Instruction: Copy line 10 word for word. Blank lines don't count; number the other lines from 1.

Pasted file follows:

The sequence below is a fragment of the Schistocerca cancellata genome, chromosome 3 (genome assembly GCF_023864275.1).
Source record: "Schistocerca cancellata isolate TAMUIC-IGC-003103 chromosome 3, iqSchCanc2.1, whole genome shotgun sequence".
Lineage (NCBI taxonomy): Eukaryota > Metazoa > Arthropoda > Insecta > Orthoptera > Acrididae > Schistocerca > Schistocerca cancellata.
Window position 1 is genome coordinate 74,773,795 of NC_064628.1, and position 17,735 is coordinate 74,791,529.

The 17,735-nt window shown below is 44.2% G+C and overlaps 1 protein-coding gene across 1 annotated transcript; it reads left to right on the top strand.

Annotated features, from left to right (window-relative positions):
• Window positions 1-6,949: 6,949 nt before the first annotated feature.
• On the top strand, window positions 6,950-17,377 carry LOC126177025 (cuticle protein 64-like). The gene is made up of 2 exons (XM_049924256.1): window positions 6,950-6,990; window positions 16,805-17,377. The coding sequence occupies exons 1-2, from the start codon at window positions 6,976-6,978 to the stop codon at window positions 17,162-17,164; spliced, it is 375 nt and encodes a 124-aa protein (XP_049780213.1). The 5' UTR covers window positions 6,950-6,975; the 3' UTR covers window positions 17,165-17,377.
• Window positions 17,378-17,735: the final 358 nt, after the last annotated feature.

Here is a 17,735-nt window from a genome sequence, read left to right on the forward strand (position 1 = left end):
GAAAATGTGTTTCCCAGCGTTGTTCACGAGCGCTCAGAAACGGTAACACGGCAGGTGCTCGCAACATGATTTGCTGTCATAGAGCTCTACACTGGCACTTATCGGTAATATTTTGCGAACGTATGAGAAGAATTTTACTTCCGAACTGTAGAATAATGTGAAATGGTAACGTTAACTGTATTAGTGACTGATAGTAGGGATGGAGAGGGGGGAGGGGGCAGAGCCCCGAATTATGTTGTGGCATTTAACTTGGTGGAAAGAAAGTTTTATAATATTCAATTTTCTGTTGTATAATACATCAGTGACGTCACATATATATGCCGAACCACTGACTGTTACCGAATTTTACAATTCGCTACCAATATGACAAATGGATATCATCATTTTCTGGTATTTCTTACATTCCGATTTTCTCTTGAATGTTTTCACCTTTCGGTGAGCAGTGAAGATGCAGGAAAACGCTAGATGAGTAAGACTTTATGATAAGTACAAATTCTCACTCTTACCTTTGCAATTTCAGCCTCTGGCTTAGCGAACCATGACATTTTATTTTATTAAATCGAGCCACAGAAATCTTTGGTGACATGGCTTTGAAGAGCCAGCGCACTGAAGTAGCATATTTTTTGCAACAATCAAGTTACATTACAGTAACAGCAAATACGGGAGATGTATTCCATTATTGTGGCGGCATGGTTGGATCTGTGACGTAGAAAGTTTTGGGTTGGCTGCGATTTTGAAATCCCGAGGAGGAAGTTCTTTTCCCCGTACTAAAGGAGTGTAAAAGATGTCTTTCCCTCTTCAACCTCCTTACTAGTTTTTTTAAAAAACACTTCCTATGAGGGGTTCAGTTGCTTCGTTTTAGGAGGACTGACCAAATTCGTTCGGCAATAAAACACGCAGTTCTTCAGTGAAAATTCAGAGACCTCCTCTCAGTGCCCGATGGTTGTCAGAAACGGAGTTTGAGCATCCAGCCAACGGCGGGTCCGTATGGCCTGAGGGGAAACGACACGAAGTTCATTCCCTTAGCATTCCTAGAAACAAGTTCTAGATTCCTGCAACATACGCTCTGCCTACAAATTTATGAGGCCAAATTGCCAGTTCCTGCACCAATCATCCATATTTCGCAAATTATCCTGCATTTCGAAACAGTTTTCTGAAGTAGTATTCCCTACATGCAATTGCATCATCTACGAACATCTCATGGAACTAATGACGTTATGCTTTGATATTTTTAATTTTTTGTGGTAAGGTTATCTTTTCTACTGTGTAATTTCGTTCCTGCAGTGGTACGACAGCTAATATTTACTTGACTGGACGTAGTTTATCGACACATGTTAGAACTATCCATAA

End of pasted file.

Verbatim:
Here is a 17,735-nt window from a genome sequence, read left to right on the forward strand (position 1 = left end):